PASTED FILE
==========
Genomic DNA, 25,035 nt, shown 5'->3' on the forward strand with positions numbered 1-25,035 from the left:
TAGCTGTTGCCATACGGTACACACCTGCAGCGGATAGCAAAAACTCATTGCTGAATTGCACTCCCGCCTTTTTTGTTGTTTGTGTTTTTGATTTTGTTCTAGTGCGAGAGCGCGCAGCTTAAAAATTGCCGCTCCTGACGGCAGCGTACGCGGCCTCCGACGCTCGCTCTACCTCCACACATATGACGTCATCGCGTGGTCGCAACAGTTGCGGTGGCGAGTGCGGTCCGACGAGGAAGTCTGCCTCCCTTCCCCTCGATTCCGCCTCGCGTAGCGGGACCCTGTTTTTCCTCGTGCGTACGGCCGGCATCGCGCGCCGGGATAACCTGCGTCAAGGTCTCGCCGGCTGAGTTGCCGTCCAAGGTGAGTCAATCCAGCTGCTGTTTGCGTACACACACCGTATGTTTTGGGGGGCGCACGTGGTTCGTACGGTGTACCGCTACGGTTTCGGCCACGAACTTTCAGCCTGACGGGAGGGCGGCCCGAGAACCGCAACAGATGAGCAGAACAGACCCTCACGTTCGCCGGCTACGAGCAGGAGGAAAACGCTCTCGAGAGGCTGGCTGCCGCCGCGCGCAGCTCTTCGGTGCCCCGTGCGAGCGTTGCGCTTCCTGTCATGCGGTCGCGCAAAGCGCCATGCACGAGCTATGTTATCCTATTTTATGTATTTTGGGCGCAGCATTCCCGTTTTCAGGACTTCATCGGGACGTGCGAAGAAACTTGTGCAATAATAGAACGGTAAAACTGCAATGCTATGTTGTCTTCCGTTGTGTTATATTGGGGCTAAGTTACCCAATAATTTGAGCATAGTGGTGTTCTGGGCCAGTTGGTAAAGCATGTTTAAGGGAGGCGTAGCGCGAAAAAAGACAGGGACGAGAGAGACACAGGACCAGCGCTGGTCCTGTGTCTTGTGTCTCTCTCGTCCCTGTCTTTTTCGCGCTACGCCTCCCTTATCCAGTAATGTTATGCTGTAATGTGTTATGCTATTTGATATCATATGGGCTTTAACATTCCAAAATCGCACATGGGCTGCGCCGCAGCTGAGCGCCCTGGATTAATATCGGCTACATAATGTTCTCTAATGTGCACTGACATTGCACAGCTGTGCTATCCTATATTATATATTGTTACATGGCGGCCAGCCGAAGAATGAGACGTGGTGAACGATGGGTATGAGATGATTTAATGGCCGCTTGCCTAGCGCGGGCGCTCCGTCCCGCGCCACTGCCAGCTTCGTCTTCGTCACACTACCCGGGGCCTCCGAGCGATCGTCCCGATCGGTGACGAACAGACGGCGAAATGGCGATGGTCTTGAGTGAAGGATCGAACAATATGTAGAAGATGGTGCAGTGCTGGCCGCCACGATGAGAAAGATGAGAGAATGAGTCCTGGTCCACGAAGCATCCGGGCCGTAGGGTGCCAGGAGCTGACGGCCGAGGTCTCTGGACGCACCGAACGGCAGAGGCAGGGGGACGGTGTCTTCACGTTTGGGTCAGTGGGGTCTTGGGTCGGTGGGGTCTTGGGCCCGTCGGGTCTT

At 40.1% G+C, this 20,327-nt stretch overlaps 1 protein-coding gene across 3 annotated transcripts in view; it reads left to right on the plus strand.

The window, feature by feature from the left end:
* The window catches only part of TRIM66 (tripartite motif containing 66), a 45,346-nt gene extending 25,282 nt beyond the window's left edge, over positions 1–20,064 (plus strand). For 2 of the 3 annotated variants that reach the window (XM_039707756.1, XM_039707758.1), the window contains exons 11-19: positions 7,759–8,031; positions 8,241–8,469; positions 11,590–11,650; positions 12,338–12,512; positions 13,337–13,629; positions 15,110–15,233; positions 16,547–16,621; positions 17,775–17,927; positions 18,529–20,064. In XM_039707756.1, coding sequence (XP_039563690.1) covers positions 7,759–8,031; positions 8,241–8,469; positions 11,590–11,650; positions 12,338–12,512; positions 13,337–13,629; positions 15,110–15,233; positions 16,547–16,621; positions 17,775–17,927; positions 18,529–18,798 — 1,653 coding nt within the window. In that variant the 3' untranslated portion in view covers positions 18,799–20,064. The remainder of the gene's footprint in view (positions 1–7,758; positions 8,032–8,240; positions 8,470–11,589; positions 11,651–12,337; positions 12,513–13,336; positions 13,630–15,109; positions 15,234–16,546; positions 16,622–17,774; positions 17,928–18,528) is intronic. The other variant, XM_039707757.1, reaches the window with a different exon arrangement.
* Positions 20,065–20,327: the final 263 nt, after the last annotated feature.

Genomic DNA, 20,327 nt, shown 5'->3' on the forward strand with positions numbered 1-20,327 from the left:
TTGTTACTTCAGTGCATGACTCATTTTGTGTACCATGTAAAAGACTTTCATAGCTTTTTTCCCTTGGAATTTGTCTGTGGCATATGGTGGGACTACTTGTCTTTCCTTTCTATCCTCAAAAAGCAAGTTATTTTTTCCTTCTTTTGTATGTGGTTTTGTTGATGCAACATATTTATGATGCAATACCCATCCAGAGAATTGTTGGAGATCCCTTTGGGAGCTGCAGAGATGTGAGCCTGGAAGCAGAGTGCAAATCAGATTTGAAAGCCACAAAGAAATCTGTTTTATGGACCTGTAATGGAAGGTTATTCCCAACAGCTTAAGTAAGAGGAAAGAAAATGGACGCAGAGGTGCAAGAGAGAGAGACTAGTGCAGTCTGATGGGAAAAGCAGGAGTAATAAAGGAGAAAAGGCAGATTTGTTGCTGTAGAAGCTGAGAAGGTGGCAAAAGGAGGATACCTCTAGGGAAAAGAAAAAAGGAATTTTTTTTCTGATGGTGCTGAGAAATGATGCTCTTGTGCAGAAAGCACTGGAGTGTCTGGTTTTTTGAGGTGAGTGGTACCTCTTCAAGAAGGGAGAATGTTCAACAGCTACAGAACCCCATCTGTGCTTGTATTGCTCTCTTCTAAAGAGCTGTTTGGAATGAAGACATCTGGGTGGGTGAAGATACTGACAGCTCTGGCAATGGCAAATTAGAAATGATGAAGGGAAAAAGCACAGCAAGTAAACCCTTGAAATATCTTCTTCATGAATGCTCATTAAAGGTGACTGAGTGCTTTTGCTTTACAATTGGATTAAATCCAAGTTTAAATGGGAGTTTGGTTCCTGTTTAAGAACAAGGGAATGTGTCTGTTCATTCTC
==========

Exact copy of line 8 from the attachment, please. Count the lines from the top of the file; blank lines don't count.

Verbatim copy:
TTGTTACTTCAGTGCATGACTCATTTTGTGTACCATGTAAAAGACTTTCATAGCTTTTTTCCCTTGGAATTTGTCTGTGGCATATGGTGGGACTACTTGTCTTTCCTTTCTATCCTCAAAAAGCAAGTTATTTTTTCCTTCTTTTGTATGTGGTTTTGTTGATGCAACATATTTATGATGCAATACCCATCCAGAGAATTGTTGGAGATCCCTTTGGGAGCTGCAGAGATGTGAGCCTGGAAGCAGAGTGCAAATCAGATTTGAAAGCCACAAAGAAATCTGTTTTATGGACCTGTAATGGAAGGTTATTCCCAACAGCTTAAGTAAGAGGAAAGAAAATGGACGCAGAGGTGCAAGAGAGAGAGACTAGTGCAGTCTGATGGGAAAAGCAGGAGTAATAAAGGAGAAAAGGCAGATTTGTTGCTGTAGAAGCTGAGAAGGTGGCAAAAGGAGGATACCTCTAGGGAAAAGAAAAAAGGAATTTTTTTTCTGATGGTGCTGAGAAATGATGCTCTTGTGCAGAAAGCACTGGAGTGTCTGGTTTTTTGAGGTGAGTGGTACCTCTTCAAGAAGGGAGAATGTTCAACAGCTACAGAACCCCATCTGTGCTTGTATTGCTCTCTTCTAAAGAGCTGTTTGGAATGAAGACATCTGGGTGGGTGAAGATACTGACAGCTCTGGCAATGGCAAATTAGAAATGATGAAGGGAAAAAGCACAGCAAGTAAACCCTTGAAATATCTTCTTCATGAATGCTCATTAAAGGTGACTGAGTGCTTTTGCTTTACAATTGGATTAAATCCAAGTTTAAATGGGAGTTTGGTTCCTGTTTAAGAACAAGGGAATGTGTCTGTTCATTCTC